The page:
I’m Such a Softie
Like a ooey, gooey marshmallow fresh from roasting over the fire and ready to place on top of a graham cracker already covered with chocolate squares… Yeah, I’m that kind of softie.
Several years ago, my heart went zing.
I love to go to flea markets and hunt for bargains, especially when it comes to Christmas items. One time, as I was headed out the last aisle almost ready to exit. I saw a woman ahead of me take an object out of a ragtag box. I paused. I recognized what she held and clasped my hands in prayer mode and went, “Put it back. Put it back.” She lifted it, examined front and back.
She put it back. Whew!
I tried not to run to the booth because part of flea market buying is not to appear over anxious so we can get the item for an even better price. When I reached the table, I looked at what was there first to appear like I was shopping in a nonchalant fashion. Then, I bent down and saw the box. There my little friend lay on top. Again, I kept my cool and picked up the box. I set aside one, two, three items like I was considering purchasing them. Lastly, I removed the one I really desired–a Styrofoam angel with glittery silver wings, curly white hair, and sequin eyes and mouth.
My heart melted. The reason I wanted her is because my mom has this angel and puts it on the top of her tree every year. Our long-time, next door neighbor had made her. And I’ve always loved the ornament.
This girl was missing one wing-shaped eye, but I didn’t care. To me, she looked perfect. I asked how much and the lady said, “Oh, fifty cents.” My heart went whee! I paid and brought her to her new home.
I can’t bear to pack her away after Christmas. Instead, she sits on my bookcase with a few other jewels to greet me every day. And I still get all ooey gooey soft inside.
Do you have an ooey gooey heart over something special?
A do-gooder joins forces with a reformed delinquent turned lawyer to run a Christmas tree stand benefiting the children’s hospital. When the money goes missing, fingers are pointed.
”I don’t believe it.” Hands on hips, I stood in front of the large, white tent. No happy shoppers bustled in and out. No All I Want For Christmas is You blasting from a boom box. No holiday cheer at all.
Instead, I found under the same ol’ AXEL’S CHRISTMAS TREES neon sign, which wasn’t flashing, a notice, which looked to be hastily printed and stuck on the tent flap with gray duct tape: Closed. Heart attack. And as an afterthought: Pray.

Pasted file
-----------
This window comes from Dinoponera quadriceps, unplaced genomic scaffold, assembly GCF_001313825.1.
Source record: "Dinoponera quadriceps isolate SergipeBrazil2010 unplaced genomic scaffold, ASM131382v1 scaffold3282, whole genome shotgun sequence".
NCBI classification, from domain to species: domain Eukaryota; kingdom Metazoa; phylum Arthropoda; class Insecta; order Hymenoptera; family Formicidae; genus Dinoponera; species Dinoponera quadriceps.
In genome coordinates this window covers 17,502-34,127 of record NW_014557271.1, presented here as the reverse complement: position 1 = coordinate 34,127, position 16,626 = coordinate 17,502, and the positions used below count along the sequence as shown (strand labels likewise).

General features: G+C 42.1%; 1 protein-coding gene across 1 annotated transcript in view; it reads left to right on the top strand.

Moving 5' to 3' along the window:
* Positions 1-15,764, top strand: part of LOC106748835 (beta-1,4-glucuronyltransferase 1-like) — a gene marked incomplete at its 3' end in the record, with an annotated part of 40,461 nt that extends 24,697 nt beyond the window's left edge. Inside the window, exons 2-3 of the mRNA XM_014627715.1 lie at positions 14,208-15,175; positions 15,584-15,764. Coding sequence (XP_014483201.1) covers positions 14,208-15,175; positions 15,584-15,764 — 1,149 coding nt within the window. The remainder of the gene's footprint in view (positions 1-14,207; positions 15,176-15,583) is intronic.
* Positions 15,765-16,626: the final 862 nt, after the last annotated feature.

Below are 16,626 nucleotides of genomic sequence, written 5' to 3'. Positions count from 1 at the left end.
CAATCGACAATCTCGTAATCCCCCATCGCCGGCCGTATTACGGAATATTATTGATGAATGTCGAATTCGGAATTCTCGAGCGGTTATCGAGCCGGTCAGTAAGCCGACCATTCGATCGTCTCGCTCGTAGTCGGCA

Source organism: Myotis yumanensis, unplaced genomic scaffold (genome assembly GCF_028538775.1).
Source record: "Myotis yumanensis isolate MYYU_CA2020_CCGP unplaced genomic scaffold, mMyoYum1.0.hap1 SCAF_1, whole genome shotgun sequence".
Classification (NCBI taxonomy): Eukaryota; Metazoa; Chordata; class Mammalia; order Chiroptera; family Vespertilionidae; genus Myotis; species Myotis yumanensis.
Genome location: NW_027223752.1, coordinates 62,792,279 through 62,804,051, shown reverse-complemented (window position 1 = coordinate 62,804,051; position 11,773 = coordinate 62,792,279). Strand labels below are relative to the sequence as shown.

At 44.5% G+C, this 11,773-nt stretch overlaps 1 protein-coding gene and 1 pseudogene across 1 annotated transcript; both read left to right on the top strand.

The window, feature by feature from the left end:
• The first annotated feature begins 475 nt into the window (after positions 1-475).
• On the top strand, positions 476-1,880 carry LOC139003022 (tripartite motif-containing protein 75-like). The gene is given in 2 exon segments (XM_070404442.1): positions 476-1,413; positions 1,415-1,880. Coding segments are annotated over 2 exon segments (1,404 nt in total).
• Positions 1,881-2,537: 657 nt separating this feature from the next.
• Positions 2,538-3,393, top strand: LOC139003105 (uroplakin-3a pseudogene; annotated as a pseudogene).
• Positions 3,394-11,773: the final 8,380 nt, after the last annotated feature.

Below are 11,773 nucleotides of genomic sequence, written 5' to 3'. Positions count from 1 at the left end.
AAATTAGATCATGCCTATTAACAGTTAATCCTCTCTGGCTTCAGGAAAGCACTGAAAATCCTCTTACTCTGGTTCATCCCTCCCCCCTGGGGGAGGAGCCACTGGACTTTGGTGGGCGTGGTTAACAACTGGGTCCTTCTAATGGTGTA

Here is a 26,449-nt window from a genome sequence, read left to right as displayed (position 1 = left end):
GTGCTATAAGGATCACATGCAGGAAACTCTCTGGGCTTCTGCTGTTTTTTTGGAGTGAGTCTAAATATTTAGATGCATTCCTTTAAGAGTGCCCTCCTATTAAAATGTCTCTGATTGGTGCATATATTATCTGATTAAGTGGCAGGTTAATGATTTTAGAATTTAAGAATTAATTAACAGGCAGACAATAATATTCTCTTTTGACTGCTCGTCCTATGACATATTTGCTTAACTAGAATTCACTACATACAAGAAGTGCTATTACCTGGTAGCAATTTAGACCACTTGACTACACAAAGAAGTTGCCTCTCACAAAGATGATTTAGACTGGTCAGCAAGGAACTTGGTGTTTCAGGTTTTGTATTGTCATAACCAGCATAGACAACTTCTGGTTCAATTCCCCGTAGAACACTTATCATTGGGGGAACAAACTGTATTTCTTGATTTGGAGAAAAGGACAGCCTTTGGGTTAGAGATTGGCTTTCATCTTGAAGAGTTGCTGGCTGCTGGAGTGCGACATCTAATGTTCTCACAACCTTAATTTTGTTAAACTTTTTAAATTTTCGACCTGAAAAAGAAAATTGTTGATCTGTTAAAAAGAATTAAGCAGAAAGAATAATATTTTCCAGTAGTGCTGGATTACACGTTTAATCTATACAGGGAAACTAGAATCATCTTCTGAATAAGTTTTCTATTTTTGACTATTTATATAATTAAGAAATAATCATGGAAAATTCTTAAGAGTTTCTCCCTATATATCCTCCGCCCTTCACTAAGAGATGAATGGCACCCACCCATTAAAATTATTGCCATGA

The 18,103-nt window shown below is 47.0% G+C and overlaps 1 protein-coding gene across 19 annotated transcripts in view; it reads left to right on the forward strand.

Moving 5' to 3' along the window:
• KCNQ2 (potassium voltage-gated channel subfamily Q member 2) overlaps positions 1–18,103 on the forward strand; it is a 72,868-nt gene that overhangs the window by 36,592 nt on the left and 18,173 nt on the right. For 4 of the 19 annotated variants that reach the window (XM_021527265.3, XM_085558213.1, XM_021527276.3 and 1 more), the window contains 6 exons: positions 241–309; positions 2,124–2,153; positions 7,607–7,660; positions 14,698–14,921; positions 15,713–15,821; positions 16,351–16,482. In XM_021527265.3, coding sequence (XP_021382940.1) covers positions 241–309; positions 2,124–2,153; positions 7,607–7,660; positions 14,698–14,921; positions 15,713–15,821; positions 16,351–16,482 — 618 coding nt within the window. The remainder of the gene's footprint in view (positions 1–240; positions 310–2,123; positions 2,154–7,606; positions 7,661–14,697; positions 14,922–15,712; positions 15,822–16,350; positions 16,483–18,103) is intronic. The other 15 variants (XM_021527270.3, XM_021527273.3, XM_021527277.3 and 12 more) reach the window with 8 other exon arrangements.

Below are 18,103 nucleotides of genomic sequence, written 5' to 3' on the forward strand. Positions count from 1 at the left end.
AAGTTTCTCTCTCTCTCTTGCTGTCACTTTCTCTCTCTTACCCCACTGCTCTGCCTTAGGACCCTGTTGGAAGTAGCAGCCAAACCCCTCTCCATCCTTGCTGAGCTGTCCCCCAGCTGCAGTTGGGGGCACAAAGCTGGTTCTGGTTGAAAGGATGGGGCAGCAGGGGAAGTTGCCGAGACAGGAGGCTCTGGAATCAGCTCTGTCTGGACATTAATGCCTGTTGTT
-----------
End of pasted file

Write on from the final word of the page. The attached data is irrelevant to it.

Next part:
I shook my head, saying to the nippy wind whipping my hair, “Poor Axel. This is horrible. Where will the funds for the Sommerville Hospital come from?”
My stomach kinked into a hard knot as I hugged my tote to my waist. I’d been buying my Christmas tree here since…forever. Definitely since I was a blossoming idea in my parents’ mind. Mom and Dad brought my brother and me to Axel’s the first Saturday in December every year for the family tree. Who could forget the ensuing arguments over the perfect one—Mom usually won—and the joy of trimming it.
All grown up, I continued the tradition. Axel had the most beautiful trees. The stand benefited the hospital; this year, the children’s cancer wing where his grandson had undergone treatment for leukemia. He always-always-always stashed aside a seven-foot Fraser fir for me. Nothing spelled Christmas better than a fresh, North Carolina Fraser fir.
Now what do I do? Where do I go? Should I call Axel’s son and see if he needs anything?
Like some of her characters, Vicki has worked a wide variety of jobs including lifeguard, ride attendant at an amusement park; a hardware store, department store, book store, antique store clerk; administrative assistant in an international real estate firm; and a general “do anything gal” at a financial services firm. The list is…endless.
Born in Dallas, a graduate of Texas Tech, she is married to Handsome, has two big boys, an attention-demanding cat, and two adorable poopies.
She has completed three manuscripts, written essays, and sold many short stories. She is a member of RWA, and the DARA, Elements, and RWA-WF chapters. In 2004, she joined DARA and has served in many capacities, including 2009 President. DARA awarded her the Robin Teer Memorial Service Award in 2010.
Most days begin with her hands set to the keyboard and thinking “What if??”
Thanks so much for joining me today, Vicki.